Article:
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This paper was written in partial fulfillment of the requirements in the Master in Public Policy Program at the Harvard University John F. Kennedy School of Government. We would like to extend our deepest gratitude to our client, Mr. Manolo Abella of the ILO/EU Asian Programme on the Governance of Labour Migration. Without his generous support and that of the ILO, this project would not have been possible. It is our hope that this report will be of use to the ILO and their continued efforts to provide decent work for all, particularly migrant workers.

We would also like to thank the Ash Institute of Harvard University whose generous funding allowed us to travel to Hong Kong to interview the subjects of this study – Filipino and Indonesian foreign domestic helpers – enhancing our understanding and hopefully that of our readers on this growing governance dilemma.

We also acknowledge and thank the following people for their contributions to this project:

To our faculty advisory committee—Professors Jacqueline Bhabha, Mary Ruggie and Julie Wilson—we remain grateful for your encouragement, guidance and support. We would also like to acknowledge Professor Martha Chen whose networks in international migration made our client engagement possible.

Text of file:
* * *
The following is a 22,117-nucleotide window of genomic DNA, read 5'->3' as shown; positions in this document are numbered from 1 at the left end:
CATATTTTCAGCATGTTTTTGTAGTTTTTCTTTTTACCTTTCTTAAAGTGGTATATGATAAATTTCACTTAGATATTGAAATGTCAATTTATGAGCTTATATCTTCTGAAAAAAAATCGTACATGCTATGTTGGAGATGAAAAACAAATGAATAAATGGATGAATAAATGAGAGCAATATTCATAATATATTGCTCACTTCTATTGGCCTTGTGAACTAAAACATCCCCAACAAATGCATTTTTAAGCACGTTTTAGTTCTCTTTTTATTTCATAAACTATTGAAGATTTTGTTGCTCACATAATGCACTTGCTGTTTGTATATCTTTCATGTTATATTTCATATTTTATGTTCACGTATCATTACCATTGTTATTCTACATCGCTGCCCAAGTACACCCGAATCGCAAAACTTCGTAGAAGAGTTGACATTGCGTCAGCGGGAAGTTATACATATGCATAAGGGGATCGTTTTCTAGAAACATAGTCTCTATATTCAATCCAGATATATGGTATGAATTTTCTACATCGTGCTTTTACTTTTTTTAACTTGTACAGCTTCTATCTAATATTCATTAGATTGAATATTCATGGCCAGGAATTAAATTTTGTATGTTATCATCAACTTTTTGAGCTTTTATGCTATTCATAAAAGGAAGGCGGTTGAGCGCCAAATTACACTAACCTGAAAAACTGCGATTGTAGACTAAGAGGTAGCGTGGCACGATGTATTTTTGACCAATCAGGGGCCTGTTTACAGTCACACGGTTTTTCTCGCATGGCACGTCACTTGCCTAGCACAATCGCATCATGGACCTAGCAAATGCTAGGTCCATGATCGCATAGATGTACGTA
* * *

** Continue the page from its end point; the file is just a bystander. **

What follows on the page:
To our networks in Hong Kong—our field work in Hong Kong went smoothly thanks to the help of the numerous NGOs and CSOs we met on the ground. In particular, infinite thanks to: Cynthia Abdon-Tellez, Ario Adityo, Ade “Ipang” Ahmad, Dolores Balladares, “Gi” Estrada, Eni Lestari, and Mia Sumiati who provided us a window into the often overlooked hardships female foreign domestic helpers face; facilitated the administration of our survey; and linked us to a wider network of migrant organizations.

To our survey translators—Ludi Mahadi, David Ng, Ray Parsioan and Ahmad Shariff—your translations allowed us to include dozens of first hand accounts of Indonesian foreign domestic helpers into our findings, giving life to their struggles. To our personal support networks—your encouragement, love, and understanding proved invaluable. Notable thanks to Roy Cervantes whose patience, ability to make pivot tables fun and fresh feedback should not go unmentioned. To our families—we thank you for providing constant mental nourishment and your migrant experiences that inspired us to undertake this research.

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